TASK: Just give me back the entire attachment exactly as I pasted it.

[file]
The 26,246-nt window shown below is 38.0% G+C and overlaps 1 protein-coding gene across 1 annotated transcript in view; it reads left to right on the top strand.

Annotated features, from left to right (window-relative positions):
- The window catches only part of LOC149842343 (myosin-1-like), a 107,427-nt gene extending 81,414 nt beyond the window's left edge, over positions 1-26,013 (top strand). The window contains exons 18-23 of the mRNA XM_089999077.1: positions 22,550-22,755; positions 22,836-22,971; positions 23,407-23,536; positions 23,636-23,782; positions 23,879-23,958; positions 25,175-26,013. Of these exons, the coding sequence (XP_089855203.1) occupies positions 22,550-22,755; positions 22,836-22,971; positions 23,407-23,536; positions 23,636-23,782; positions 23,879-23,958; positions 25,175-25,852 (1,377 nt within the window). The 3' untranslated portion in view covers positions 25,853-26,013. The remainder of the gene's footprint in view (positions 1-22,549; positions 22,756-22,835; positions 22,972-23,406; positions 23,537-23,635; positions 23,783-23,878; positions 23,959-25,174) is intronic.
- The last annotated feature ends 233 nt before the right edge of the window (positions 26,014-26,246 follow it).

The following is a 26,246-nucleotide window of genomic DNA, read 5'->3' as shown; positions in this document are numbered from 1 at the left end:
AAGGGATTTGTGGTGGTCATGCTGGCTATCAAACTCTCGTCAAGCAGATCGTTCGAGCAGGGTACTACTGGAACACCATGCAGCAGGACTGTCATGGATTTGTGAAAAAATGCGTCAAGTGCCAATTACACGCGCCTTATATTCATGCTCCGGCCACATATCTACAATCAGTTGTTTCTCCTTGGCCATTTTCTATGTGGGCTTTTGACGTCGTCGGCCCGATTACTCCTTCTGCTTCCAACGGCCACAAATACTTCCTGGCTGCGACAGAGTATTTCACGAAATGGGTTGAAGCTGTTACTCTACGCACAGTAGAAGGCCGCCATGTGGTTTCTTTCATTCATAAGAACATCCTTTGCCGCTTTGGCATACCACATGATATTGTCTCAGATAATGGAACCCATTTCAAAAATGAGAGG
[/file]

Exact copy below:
The 26,246-nt window shown below is 38.0% G+C and overlaps 1 protein-coding gene across 1 annotated transcript in view; it reads left to right on the top strand.

Annotated features, from left to right (window-relative positions):
- The window catches only part of LOC149842343 (myosin-1-like), a 107,427-nt gene extending 81,414 nt beyond the window's left edge, over positions 1-26,013 (top strand). The window contains exons 18-23 of the mRNA XM_089999077.1: positions 22,550-22,755; positions 22,836-22,971; positions 23,407-23,536; positions 23,636-23,782; positions 23,879-23,958; positions 25,175-26,013. Of these exons, the coding sequence (XP_089855203.1) occupies positions 22,550-22,755; positions 22,836-22,971; positions 23,407-23,536; positions 23,636-23,782; positions 23,879-23,958; positions 25,175-25,852 (1,377 nt within the window). The 3' untranslated portion in view covers positions 25,853-26,013. The remainder of the gene's footprint in view (positions 1-22,549; positions 22,756-22,835; positions 22,972-23,406; positions 23,537-23,635; positions 23,783-23,878; positions 23,959-25,174) is intronic.
- The last annotated feature ends 233 nt before the right edge of the window (positions 26,014-26,246 follow it).

The following is a 26,246-nucleotide window of genomic DNA, read 5'->3' as shown; positions in this document are numbered from 1 at the left end:
AAGGGATTTGTGGTGGTCATGCTGGCTATCAAACTCTCGTCAAGCAGATCGTTCGAGCAGGGTACTACTGGAACACCATGCAGCAGGACTGTCATGGATTTGTGAAAAAATGCGTCAAGTGCCAATTACACGCGCCTTATATTCATGCTCCGGCCACATATCTACAATCAGTTGTTTCTCCTTGGCCATTTTCTATGTGGGCTTTTGACGTCGTCGGCCCGATTACTCCTTCTGCTTCCAACGGCCACAAATACTTCCTGGCTGCGACAGAGTATTTCACGAAATGGGTTGAAGCTGTTACTCTACGCACAGTAGAAGGCCGCCATGTGGTTTCTTTCATTCATAAGAACATCCTTTGCCGCTTTGGCATACCACATGATATTGTCTCAGATAATGGAACCCATTTCAAAAATGAGAGG